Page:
Ten years ago today, I wrote about the then-Tenth Anniversary of one of the horrible events that made a lasting impact on Connecticut employers.

I recounted the Connecticut Lottery shootings that happened a decade earlier.

Today, marks 20 years. (The CT Mirror has another perspective here.)

The New York Times report of that event is

I’ll never forget the day I drove into Newtown, Connecticut.  As NBC 30’s Gerry Brooks tweeted this morning: How could you?

It was probably the first time I had made my way to that town outside of Danbury.

But that wasn’t the reason I remember that day.

It was the empty hearse outside a church.

Half Mast

Driving into Newtown yesterday, I was struck by one overpowering thing: Reminders of the tragedy were everywhere.  It was unrelenting.

  • Makeshift signs, near the I-84 exit, and on the roadside, say things like “Pray for Newtown”.
  • The Newtown flagpole, which dates back to 1876, is one of the

1:00 p.m. update: I’m hearing of slight delays in processing the e-gift cards at Target.  Just please make your contribution as soon as you can today and we’ll watch for them this evening if need be. You can also use Walmart, Staples or Amazon if you prefer.  I am extending the cutoff to donations

Normally, this blog writes itself. This morning, however, the words have not come easy.  Does writing about FMLA leave relating to the Newtown tragedy really matter?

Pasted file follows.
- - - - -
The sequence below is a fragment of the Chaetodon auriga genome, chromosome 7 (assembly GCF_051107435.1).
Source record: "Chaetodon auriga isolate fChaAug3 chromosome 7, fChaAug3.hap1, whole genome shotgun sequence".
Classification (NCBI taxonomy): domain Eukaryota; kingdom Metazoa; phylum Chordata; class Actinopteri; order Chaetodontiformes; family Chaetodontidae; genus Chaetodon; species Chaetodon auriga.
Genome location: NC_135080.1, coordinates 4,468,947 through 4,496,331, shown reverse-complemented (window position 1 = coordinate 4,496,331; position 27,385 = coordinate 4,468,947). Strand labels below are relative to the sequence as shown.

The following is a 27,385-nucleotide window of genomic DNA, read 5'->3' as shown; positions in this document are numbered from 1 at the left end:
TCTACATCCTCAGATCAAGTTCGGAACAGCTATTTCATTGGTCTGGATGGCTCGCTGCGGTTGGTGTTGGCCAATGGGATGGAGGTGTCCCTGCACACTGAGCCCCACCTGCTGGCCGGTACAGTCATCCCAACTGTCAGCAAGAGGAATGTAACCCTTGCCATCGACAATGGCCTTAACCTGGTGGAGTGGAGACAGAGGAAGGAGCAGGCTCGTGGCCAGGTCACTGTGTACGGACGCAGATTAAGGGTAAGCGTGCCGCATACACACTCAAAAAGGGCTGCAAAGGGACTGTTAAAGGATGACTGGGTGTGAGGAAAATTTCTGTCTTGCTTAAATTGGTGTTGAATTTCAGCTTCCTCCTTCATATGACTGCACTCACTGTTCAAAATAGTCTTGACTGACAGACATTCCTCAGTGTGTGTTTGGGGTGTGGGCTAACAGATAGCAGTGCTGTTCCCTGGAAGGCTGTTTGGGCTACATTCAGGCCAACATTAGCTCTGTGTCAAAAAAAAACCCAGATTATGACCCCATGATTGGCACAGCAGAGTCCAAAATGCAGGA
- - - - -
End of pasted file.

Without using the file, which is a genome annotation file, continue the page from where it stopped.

Indeed, I’ve rewritten this post about 5 different times.  What can we say that will comfort those? What can we do to help those? Are we helpless to respond?

Today’s shooting at a Kentucky plastics plant that killed five people is yet another reminder that courtesy morgue file "gun"employers need to continue to be vigilant in preventing workplace violence.

This year marked the 10-year-anniversary of one of the most infamous workplace violence incidents in Connecticut — the shooting at the Connecticut Lottery headquarters.  

As I indicated in

UPDATE 8/3/10: In light of today’s workplace shootings in Manchester, I’ve provided some additional thoughts on workplace violence with reference back to the lottery headquarters shootings.

In small states like Connecticut, at times it feels like everyone is separated by something less than Six Degrees. 

Ten years ago today, a troubled worker